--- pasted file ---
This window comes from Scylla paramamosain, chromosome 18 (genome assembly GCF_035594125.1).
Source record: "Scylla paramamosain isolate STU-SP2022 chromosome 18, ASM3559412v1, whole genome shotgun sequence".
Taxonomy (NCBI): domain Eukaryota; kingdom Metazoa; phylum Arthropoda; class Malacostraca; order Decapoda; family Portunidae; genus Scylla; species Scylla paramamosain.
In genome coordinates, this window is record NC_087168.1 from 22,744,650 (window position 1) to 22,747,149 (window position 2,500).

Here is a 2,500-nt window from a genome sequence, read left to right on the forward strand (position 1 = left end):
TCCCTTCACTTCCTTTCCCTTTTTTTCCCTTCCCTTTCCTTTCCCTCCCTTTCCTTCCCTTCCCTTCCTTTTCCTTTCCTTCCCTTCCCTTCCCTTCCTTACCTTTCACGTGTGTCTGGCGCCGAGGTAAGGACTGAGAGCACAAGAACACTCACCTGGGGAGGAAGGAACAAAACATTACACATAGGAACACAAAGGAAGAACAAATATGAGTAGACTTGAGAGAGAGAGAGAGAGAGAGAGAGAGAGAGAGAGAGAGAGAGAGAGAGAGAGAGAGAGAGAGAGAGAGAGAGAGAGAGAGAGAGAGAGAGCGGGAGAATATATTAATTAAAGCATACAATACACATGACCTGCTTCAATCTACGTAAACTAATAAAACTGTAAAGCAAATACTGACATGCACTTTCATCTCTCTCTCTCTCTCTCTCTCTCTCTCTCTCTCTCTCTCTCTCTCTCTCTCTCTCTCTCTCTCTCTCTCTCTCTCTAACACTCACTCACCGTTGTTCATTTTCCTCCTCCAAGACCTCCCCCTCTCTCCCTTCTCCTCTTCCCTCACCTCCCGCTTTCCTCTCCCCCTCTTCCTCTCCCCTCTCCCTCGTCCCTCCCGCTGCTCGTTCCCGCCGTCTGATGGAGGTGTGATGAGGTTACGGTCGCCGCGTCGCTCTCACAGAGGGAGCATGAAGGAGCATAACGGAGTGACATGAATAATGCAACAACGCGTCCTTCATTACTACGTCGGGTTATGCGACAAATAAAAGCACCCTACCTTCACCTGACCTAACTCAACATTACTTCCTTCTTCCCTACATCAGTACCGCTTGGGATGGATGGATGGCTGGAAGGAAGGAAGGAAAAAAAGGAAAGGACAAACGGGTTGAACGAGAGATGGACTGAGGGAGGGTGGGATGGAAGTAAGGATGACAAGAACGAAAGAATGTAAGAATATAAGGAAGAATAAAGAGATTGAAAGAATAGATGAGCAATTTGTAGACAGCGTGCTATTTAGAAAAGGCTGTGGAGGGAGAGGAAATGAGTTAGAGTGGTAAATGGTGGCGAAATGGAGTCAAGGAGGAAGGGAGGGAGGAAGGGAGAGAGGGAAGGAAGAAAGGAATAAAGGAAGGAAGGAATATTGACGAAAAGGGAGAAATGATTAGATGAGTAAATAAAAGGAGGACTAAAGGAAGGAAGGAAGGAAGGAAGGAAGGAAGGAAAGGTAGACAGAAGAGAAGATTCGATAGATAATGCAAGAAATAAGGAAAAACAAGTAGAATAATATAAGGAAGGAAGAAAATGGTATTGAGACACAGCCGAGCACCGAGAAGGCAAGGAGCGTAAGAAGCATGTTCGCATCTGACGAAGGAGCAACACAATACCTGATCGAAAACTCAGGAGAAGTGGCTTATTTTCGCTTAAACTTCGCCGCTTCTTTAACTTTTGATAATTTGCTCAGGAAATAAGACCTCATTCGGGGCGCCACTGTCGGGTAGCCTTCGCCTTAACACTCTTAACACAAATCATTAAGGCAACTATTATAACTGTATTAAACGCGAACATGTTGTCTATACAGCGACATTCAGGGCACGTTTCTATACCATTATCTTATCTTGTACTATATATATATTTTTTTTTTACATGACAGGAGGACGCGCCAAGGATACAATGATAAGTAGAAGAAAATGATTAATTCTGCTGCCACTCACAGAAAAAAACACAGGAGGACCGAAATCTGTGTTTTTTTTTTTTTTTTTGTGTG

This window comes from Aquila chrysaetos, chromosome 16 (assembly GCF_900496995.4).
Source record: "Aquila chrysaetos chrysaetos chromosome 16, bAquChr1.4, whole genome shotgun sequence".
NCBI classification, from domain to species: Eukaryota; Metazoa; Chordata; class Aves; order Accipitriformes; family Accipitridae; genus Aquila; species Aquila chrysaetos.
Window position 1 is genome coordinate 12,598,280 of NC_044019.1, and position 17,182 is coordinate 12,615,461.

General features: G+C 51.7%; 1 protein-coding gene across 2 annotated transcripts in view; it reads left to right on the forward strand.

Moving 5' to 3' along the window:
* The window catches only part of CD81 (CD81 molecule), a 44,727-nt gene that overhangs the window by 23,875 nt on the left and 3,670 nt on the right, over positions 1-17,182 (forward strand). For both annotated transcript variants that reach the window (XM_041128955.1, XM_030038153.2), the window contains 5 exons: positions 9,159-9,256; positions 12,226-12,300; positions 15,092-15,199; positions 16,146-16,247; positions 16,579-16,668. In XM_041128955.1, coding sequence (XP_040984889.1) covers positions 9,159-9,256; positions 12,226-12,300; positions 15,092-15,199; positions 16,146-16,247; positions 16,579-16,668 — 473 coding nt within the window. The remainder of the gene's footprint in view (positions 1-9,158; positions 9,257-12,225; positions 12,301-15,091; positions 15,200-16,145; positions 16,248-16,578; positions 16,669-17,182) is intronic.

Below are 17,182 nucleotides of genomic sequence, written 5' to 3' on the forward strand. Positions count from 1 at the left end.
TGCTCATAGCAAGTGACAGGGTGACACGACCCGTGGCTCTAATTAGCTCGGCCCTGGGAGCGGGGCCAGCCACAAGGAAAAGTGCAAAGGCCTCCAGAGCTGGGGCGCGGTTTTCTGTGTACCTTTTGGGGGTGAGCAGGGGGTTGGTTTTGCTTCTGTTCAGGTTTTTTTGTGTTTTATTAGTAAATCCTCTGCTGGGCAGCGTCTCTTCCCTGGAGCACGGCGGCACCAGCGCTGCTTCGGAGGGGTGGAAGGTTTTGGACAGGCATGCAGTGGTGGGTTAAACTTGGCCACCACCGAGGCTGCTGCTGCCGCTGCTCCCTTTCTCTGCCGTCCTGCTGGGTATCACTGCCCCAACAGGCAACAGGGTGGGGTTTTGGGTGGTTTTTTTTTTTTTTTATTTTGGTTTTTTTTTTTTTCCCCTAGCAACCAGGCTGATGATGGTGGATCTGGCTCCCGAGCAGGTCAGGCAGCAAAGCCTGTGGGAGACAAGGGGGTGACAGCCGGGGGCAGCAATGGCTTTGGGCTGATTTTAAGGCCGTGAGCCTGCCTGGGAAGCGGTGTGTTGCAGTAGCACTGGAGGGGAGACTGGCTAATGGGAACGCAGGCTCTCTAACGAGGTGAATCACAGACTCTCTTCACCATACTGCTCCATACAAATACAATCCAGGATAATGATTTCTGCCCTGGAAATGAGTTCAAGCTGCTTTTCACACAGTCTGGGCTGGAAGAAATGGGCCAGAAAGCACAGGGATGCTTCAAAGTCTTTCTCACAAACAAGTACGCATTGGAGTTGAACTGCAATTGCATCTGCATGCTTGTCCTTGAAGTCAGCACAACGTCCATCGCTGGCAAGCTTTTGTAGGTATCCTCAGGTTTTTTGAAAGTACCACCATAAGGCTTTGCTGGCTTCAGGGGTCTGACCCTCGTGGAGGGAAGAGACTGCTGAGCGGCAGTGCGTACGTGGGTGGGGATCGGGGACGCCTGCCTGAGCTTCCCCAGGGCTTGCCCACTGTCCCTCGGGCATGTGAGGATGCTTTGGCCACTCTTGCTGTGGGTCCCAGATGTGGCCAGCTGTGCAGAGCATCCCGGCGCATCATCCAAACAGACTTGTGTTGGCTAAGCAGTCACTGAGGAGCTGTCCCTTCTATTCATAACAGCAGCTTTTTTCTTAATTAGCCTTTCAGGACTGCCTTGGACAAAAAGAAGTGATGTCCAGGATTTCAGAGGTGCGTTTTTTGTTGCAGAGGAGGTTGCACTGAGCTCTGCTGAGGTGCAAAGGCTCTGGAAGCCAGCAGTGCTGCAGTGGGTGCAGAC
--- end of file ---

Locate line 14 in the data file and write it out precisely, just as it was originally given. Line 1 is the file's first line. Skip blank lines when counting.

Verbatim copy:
Below are 17,182 nucleotides of genomic sequence, written 5' to 3' on the forward strand. Positions count from 1 at the left end.